World Exclusive: Ducati Multistrada 1200S - Multiple Choice

Everything All The Time

By Tim Carrithers, Photography by Kevin Wing, Joe Neric

That's a Ducati? Yes, sports fans, and more to the point, you're looking at the Ducati. Bologna's standard-bearer in the brave new world to come: the Multistrada 1200S. Assembled mere days ago and air-freighted to Ducati North America headquarters here in the aorta of California's Silicon Valley just for us, the first and only example of the breed cools unceremoniously in the afternoon sun. The visiting dignitary from Ducati Mexico who just warmed it up is at a loss for words. "It feels so light. Quick. And fast." It's a Ducati all right. But that's the sort of adrenal euphoria usually induced by 30 minutes on an 1198S, not a Multistrada. That's because beyond its name and mission statement, this one is completely, emphatically, unequivocally different. Officially, this is a Big Deal-una Grande Cosa-for Ducati. with untold millions of lire riding on its success.

That explains the pitched battle back at the home office. Should something this different be called a Multistrada at all? What about guilt by association? What if the blandness of the father is visited upon the son? They shouldn't have worried. If the styling doesn't tell you this Multi has nothing to do with the '03 original, one quick ride should do the trick. Just to make sure, make that a quick, 427-mile ride from DNA's Cupertino headquarters to Motorcyclist's palatial new digs in El Segundo. In the interest of science and staying out of jail, why not invite the missus along to help sort out the bike's multiple personalities? If there's a chink in its shiny new all-purpose armor, we'll find it. But first, a quick pre-flight from Customer Service Manager Tony Munoz to get things started.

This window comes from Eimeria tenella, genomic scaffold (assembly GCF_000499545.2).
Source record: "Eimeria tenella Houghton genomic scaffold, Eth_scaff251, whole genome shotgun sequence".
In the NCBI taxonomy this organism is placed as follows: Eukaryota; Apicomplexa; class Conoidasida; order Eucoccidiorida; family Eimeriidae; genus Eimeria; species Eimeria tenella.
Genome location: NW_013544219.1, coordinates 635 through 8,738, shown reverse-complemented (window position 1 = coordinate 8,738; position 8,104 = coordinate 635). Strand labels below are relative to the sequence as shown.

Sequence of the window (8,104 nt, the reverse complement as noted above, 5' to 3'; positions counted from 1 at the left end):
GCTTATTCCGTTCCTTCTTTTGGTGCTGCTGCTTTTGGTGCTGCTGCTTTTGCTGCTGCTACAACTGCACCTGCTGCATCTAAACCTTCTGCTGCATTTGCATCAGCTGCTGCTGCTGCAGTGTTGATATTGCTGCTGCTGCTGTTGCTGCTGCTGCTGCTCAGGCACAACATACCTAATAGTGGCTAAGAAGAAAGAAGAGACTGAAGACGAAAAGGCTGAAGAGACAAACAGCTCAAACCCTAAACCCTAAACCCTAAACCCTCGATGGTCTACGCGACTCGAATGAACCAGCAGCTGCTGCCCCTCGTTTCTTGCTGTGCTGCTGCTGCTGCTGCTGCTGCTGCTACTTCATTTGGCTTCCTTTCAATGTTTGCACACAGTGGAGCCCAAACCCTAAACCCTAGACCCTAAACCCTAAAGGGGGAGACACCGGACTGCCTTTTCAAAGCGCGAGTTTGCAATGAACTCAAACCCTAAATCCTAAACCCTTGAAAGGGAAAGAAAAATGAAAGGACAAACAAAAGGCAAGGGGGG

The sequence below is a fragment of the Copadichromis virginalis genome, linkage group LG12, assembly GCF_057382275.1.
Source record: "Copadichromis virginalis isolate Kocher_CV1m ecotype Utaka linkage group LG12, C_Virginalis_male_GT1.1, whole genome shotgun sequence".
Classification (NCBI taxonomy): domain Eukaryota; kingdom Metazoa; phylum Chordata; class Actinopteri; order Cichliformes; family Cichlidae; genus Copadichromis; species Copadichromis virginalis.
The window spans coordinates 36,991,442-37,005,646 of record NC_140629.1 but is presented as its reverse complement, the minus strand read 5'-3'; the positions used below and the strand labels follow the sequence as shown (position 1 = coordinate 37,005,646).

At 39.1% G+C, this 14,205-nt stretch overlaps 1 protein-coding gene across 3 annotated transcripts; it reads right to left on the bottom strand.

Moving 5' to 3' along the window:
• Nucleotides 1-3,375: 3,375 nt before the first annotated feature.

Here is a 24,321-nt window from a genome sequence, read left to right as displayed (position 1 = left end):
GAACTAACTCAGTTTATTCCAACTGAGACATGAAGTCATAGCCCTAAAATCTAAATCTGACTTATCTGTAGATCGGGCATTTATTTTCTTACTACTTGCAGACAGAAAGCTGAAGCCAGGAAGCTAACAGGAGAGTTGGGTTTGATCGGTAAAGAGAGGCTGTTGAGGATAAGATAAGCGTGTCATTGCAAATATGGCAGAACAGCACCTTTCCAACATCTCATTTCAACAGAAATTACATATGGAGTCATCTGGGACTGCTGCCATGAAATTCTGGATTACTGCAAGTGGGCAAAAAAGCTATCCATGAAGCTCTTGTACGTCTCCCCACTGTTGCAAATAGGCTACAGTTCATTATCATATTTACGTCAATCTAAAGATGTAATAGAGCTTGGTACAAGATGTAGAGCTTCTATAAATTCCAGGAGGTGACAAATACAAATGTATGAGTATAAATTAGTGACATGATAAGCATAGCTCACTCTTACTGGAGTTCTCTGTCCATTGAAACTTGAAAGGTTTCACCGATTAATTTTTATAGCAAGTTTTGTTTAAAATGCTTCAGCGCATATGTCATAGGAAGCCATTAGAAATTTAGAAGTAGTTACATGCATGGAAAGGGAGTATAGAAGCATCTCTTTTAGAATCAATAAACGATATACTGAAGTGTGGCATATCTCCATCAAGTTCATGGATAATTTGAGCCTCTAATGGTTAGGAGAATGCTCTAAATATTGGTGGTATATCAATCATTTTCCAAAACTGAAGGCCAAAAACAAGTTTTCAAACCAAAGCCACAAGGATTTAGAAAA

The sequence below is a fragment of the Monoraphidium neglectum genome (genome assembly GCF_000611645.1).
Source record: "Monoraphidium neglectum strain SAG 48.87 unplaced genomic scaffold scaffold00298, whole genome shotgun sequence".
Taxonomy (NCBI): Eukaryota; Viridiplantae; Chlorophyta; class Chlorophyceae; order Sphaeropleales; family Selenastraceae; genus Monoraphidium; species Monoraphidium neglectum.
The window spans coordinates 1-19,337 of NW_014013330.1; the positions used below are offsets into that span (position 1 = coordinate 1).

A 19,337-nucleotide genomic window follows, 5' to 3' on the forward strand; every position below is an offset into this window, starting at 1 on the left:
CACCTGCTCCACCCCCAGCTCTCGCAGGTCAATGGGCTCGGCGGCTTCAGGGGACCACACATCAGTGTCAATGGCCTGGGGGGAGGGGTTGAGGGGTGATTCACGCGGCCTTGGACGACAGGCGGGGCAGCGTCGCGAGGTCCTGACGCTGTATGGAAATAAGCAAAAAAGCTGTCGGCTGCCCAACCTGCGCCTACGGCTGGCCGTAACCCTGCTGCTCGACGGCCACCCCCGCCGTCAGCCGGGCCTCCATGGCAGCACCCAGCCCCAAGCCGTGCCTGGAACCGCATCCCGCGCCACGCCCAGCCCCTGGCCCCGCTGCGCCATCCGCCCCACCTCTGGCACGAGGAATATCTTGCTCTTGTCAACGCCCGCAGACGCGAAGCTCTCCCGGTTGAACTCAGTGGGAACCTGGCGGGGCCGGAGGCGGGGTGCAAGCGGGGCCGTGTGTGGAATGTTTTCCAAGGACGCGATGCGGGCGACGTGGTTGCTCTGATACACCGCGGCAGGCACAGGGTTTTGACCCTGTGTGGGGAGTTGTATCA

Thumbing the red switch to the right with the electronic key fob in your pocket communicates with the bike once you're within a 6-foot radius, initiating roughly the same computing power contained in Nicky Hayden's Desmosedici GP10 MotoGP racer. Ride-by-Wire throttle, Ducati Traction Control, Bosch-Brembo ABS and Ducati Electronic Suspension by Öhlins are all administered according to your chosen ride mode-Sport, Touring, Urban or Enduro-and switchable on the fly via the turn-signal button. That same button also lets you firm up the fork and shock for a passenger, baggage or the absence thereof. Pushing those buttons in the proper sequence lets you revise the aforementioned factory settings, but fear not: There's a default reset on the menu to restore order if you find yourself inexorably bollocked. An actual key flicks out of said fob to unlock the seat and fuel cap. Slide that red power switch up and push the starter. Hold it down again when you want to power down. Hit it again when you want to lock the steering. Got all that? Sure you do. Have a nice ride...